Keane and O’Brien are both injury worries for SFC opener
BY DENIS HURLEY
IT seems strange, to be preparing for the championship in the second weekend in April, but that is the situation that Newcestown find themselves in, with Douglas their opponents in Brinny on Sunday (3pm).
The Carbery club drew the short straw of the SFC preliminary round, and with times and dates only finalised in early March, things have been a bit hectic. Injuries to key attackers Carthach Keane and Martin O’Brien are a blow, and beyond that the lack of games, and then lack of available players when games are played, have made things difficult, according to Newcestown captain Eoin Kelly.
‘It is a bit rushed,’ he says.
‘We’ve played two football challenge games in the last week because we had only played three games up until a couple of weeks ago, but even challenge games aren’t worth much, it’s good to get a few games in.
‘We’ve had back luck with the weather, the Éire Óg game was pulled, Bishopstown pulled out of a game, we should really have five league games played.
‘We haven’t put a full team on the pitch yet, Sunday will be the first time. If we had had an extra week to prepare, we’d be a lot happier going in, but that’s the hand we’ve been dealt.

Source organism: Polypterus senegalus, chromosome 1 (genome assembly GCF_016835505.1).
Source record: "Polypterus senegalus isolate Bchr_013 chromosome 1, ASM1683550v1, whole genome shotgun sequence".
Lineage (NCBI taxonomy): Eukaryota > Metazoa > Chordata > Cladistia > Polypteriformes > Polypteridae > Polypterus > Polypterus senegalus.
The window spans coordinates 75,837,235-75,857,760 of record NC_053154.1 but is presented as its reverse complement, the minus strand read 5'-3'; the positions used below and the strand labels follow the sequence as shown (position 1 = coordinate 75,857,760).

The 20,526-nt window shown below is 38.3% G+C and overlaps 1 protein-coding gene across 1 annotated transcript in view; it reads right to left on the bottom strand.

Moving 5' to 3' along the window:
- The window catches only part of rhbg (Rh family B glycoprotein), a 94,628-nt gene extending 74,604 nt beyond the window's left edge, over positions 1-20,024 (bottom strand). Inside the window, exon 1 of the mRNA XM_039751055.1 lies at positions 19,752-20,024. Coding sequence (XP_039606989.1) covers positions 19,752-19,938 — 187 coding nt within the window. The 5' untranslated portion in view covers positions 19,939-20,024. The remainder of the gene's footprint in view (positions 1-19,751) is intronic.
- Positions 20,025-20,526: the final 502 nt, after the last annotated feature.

‘Douglas are probably in the same boat, they definitely haven’t had a full team.’
Ballyhea – solely a hurling club – lie in wait in the first round of the SHC, but the fact that Sunday’s game is a preliminary-round tie means that victory would send Newcestown into a first-round clash with Clyda Rovers in a fortnight. That, in turn, could have a knock-on impact in getting ready for the hurling, far from ideal in that the club must win an SHC game to avoid relegation.
Managing Newcestown’s footballers this year is former Cork football Aidan Dorgan. The club has gone for outsiders in terms of the Grenagh native and new hurling manager Mickey ‘Da’ Fitzgerald from Carrigtwohill, but there haven’t been any problems in terms of balancing hurling and football commitments.
‘[Previous manager] Tom Wilson was there five years, which is a serious commitment when you’re not getting on the field,’ he says. ‘Aidan has come in and he’s quite good, keeping it simple. I think it’s trickier for them than it is for us.
‘We can’t train every day, obviously, so they have to get their head around it, “We’re parking football for a couple of weeks”, or parking the hurling. They’re coming from places where their own code dominates, but there haven’t been any problems.
‘You can’t be burning the two sets of players both ways, the balance is perfect.’